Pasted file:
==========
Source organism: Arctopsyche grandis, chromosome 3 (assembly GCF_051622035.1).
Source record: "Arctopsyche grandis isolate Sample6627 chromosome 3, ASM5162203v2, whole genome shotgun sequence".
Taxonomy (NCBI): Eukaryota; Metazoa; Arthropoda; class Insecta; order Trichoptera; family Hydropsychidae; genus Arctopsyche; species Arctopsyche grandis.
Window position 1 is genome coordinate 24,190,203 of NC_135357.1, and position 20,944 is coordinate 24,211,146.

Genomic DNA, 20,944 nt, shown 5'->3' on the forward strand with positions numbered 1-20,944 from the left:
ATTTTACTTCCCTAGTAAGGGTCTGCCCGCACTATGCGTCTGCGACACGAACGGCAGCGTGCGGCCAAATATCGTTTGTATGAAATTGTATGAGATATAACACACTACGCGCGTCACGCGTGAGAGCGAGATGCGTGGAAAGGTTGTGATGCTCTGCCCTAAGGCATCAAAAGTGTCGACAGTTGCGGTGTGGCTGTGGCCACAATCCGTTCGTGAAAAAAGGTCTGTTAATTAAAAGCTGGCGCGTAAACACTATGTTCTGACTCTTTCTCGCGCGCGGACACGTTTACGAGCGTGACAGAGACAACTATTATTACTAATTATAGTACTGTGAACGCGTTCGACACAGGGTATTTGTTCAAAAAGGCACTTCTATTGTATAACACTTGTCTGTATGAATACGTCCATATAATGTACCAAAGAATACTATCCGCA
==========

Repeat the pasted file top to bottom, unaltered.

Source organism: Arctopsyche grandis, chromosome 3 (assembly GCF_051622035.1).
Source record: "Arctopsyche grandis isolate Sample6627 chromosome 3, ASM5162203v2, whole genome shotgun sequence".
Taxonomy (NCBI): Eukaryota; Metazoa; Arthropoda; class Insecta; order Trichoptera; family Hydropsychidae; genus Arctopsyche; species Arctopsyche grandis.
Window position 1 is genome coordinate 24,190,203 of NC_135357.1, and position 20,944 is coordinate 24,211,146.

Genomic DNA, 20,944 nt, shown 5'->3' on the forward strand with positions numbered 1-20,944 from the left:
ATTTTACTTCCCTAGTAAGGGTCTGCCCGCACTATGCGTCTGCGACACGAACGGCAGCGTGCGGCCAAATATCGTTTGTATGAAATTGTATGAGATATAACACACTACGCGCGTCACGCGTGAGAGCGAGATGCGTGGAAAGGTTGTGATGCTCTGCCCTAAGGCATCAAAAGTGTCGACAGTTGCGGTGTGGCTGTGGCCACAATCCGTTCGTGAAAAAAGGTCTGTTAATTAAAAGCTGGCGCGTAAACACTATGTTCTGACTCTTTCTCGCGCGCGGACACGTTTACGAGCGTGACAGAGACAACTATTATTACTAATTATAGTACTGTGAACGCGTTCGACACAGGGTATTTGTTCAAAAAGGCACTTCTATTGTATAACACTTGTCTGTATGAATACGTCCATATAATGTACCAAAGAATACTATCCGCA